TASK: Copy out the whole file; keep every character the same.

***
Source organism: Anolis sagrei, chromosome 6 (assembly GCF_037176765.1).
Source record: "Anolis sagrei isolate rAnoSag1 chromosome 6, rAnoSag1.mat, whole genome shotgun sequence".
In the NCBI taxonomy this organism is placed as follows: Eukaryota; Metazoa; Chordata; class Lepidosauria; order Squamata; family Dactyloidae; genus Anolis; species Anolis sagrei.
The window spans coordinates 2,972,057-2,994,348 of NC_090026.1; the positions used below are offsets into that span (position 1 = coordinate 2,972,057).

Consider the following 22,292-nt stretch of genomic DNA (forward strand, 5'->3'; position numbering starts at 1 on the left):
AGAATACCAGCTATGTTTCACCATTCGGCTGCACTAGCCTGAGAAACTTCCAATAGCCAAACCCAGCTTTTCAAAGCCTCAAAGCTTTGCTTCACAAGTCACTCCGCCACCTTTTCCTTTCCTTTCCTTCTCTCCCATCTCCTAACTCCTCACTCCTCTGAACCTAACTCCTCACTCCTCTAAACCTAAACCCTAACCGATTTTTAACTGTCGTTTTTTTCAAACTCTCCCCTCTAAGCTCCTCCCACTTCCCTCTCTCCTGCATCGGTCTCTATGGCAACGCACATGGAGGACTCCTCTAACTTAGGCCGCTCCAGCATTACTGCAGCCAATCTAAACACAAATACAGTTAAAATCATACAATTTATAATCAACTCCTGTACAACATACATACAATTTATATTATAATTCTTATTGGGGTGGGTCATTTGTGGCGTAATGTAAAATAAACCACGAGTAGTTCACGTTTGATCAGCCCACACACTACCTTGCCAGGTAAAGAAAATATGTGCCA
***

Source organism: Anolis sagrei, chromosome 6 (assembly GCF_037176765.1).
Source record: "Anolis sagrei isolate rAnoSag1 chromosome 6, rAnoSag1.mat, whole genome shotgun sequence".
In the NCBI taxonomy this organism is placed as follows: Eukaryota; Metazoa; Chordata; class Lepidosauria; order Squamata; family Dactyloidae; genus Anolis; species Anolis sagrei.
The window spans coordinates 2,972,057-2,994,348 of NC_090026.1; the positions used below are offsets into that span (position 1 = coordinate 2,972,057).

Consider the following 22,292-nt stretch of genomic DNA (forward strand, 5'->3'; position numbering starts at 1 on the left):
AGAATACCAGCTATGTTTCACCATTCGGCTGCACTAGCCTGAGAAACTTCCAATAGCCAAACCCAGCTTTTCAAAGCCTCAAAGCTTTGCTTCACAAGTCACTCCGCCACCTTTTCCTTTCCTTTCCTTCTCTCCCATCTCCTAACTCCTCACTCCTCTGAACCTAACTCCTCACTCCTCTAAACCTAAACCCTAACCGATTTTTAACTGTCGTTTTTTTCAAACTCTCCCCTCTAAGCTCCTCCCACTTCCCTCTCTCCTGCATCGGTCTCTATGGCAACGCACATGGAGGACTCCTCTAACTTAGGCCGCTCCAGCATTACTGCAGCCAATCTAAACACAAATACAGTTAAAATCATACAATTTATAATCAACTCCTGTACAACATACATACAATTTATATTATAATTCTTATTGGGGTGGGTCATTTGTGGCGTAATGTAAAATAAACCACGAGTAGTTCACGTTTGATCAGCCCACACACTACCTTGCCAGGTAAAGAAAATATGTGCCA